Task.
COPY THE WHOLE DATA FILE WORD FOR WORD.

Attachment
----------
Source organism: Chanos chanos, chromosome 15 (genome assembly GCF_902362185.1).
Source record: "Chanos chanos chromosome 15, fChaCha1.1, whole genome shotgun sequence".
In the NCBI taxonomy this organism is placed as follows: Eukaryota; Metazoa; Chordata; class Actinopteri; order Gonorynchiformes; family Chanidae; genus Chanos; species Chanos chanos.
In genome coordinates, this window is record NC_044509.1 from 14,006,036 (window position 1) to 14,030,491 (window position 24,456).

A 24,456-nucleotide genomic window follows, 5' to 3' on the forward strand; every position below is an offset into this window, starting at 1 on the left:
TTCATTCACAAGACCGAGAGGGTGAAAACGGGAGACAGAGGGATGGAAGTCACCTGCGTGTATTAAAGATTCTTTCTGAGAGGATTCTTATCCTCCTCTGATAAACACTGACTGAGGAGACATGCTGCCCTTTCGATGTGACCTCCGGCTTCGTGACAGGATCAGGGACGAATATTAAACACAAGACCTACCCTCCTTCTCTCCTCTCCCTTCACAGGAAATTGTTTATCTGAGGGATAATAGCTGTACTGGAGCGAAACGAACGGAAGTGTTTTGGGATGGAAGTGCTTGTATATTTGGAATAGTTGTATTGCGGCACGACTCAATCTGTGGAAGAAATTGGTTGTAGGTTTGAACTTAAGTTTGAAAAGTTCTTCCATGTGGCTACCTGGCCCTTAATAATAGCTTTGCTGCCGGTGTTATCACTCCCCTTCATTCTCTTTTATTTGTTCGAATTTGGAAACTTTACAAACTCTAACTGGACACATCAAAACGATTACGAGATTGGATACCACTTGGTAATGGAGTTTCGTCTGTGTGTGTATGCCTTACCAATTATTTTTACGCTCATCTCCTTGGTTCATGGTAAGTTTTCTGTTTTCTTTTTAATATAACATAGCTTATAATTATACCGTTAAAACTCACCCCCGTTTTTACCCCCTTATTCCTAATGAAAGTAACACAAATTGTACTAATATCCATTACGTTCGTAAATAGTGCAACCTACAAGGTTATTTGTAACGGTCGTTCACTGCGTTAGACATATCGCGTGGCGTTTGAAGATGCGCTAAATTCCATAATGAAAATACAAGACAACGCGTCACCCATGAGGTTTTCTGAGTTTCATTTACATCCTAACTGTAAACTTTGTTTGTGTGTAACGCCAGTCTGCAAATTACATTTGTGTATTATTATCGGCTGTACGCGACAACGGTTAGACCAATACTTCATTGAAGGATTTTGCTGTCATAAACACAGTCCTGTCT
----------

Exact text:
Source organism: Chanos chanos, chromosome 15 (genome assembly GCF_902362185.1).
Source record: "Chanos chanos chromosome 15, fChaCha1.1, whole genome shotgun sequence".
In the NCBI taxonomy this organism is placed as follows: Eukaryota; Metazoa; Chordata; class Actinopteri; order Gonorynchiformes; family Chanidae; genus Chanos; species Chanos chanos.
In genome coordinates, this window is record NC_044509.1 from 14,006,036 (window position 1) to 14,030,491 (window position 24,456).

A 24,456-nucleotide genomic window follows, 5' to 3' on the forward strand; every position below is an offset into this window, starting at 1 on the left:
TTCATTCACAAGACCGAGAGGGTGAAAACGGGAGACAGAGGGATGGAAGTCACCTGCGTGTATTAAAGATTCTTTCTGAGAGGATTCTTATCCTCCTCTGATAAACACTGACTGAGGAGACATGCTGCCCTTTCGATGTGACCTCCGGCTTCGTGACAGGATCAGGGACGAATATTAAACACAAGACCTACCCTCCTTCTCTCCTCTCCCTTCACAGGAAATTGTTTATCTGAGGGATAATAGCTGTACTGGAGCGAAACGAACGGAAGTGTTTTGGGATGGAAGTGCTTGTATATTTGGAATAGTTGTATTGCGGCACGACTCAATCTGTGGAAGAAATTGGTTGTAGGTTTGAACTTAAGTTTGAAAAGTTCTTCCATGTGGCTACCTGGCCCTTAATAATAGCTTTGCTGCCGGTGTTATCACTCCCCTTCATTCTCTTTTATTTGTTCGAATTTGGAAACTTTACAAACTCTAACTGGACACATCAAAACGATTACGAGATTGGATACCACTTGGTAATGGAGTTTCGTCTGTGTGTGTATGCCTTACCAATTATTTTTACGCTCATCTCCTTGGTTCATGGTAAGTTTTCTGTTTTCTTTTTAATATAACATAGCTTATAATTATACCGTTAAAACTCACCCCCGTTTTTACCCCCTTATTCCTAATGAAAGTAACACAAATTGTACTAATATCCATTACGTTCGTAAATAGTGCAACCTACAAGGTTATTTGTAACGGTCGTTCACTGCGTTAGACATATCGCGTGGCGTTTGAAGATGCGCTAAATTCCATAATGAAAATACAAGACAACGCGTCACCCATGAGGTTTTCTGAGTTTCATTTACATCCTAACTGTAAACTTTGTTTGTGTGTAACGCCAGTCTGCAAATTACATTTGTGTATTATTATCGGCTGTACGCGACAACGGTTAGACCAATACTTCATTGAAGGATTTTGCTGTCATAAACACAGTCCTGTCT